One area of increasing interest and opportunity is in sustainability. Consumers are more aware of the environmental and social impact of the manufacturing process, and are looking for evidence to ensure that the product was produced in a sustainable manner. As a global leader in packaging solutions, MWV is a standard setter in sustainability – from the way it sources raw materials to its manufacturing processes to package design and engineering. We partner closely with our customers to help them develop the right package for their product, and more and more that means demonstrating environmental and social responsibility. Whether it’s through the 3rd party certification labeling or choice of substrate, we deliver solutions and products that meet our customers needs and help them communicate their brand’s promise(s).
Much of the success of an effective package is due to a well thought out idea. At MWV’s Center for Packaging Innovation (CPI), packaging designers, materials scientists, engineers and marketing professionals work side-by-side with our customers to solve their greatest business challenges with customized packaging solutions. We conduct extensive consumer and market research so we understand everything from global market trends to how consumers interact with packaging and products in their own home.
GCI: Can you name any brands that you think include packaging in the early development of products? Who considers packaging as a key component of a line from the inception of that line?
MWV: John Frieda Luminous Color Glaze
John Frieda took its pioneering reputation in hair care to a new level with the introduction of Luminous Color Glaze, an entirely new type of product in the hair coloring category. The brand turned to its partner MWV for packaging that would communicate this innovation.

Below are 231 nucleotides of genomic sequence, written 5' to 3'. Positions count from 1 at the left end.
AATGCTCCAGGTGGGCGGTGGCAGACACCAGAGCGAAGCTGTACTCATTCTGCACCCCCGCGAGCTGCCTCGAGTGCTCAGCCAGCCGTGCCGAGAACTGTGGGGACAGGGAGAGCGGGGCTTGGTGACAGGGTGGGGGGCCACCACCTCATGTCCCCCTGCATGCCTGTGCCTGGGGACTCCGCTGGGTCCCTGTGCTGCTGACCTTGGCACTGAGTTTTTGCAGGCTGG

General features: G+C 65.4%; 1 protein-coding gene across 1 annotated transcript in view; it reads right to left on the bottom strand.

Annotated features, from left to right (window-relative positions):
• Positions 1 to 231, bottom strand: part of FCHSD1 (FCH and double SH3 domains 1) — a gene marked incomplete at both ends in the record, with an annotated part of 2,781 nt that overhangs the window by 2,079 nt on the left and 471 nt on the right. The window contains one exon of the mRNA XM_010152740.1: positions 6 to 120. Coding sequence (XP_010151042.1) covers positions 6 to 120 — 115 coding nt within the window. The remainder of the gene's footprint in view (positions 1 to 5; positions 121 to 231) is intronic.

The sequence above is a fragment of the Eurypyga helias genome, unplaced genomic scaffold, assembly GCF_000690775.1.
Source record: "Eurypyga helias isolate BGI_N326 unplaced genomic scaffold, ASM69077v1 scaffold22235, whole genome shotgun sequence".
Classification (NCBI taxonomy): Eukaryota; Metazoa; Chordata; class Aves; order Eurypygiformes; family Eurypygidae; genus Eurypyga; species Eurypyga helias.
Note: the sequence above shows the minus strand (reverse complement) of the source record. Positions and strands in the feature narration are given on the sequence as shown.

The solution came from our AGI Klearfold product line, whose plastic was formed into a clear “cat-eye” cylinder package, printed and fitted with custom end-caps. The design projects the lustrous nature of the product — and fits perfectly with the John Frieda-designed primary packaging inside to create the product’s final look on the shelf. The packaging gave the product and new category instant retail credibility, gaining shelf space from neighborhood drug and beauty stores to mass retailers.
NoC Invisible Dip Tube
A popular women’s and men’s clothing and accessory store was seeking to launch a new perfume. The objective was to position the perfume as a luxury item with a differentiated look and feel. This company leveraged MWV Calmar’s NoC invisible dip tube, the first dispenser tube that disappears within a fragrance container, to keep the consumer focused on the product and design.
MWV Calmar has invested substantial time and effort in developing intellectual property protection for the NoC dip tube in an attempt to maximize the value of the NoC technology to our customers. The fact that fragrance marketers retouch the dip tube out of the bottle image in their advertising is a testament to the problem.
Another noticeable trend that brand owners are moving towards is the desire to make formulations more “pure.” MWV Calmar’s “metal-free” dispensing solution, PurePath, eliminates product contact with metal dispenser components, therefore maintaining the true integrity of the formula.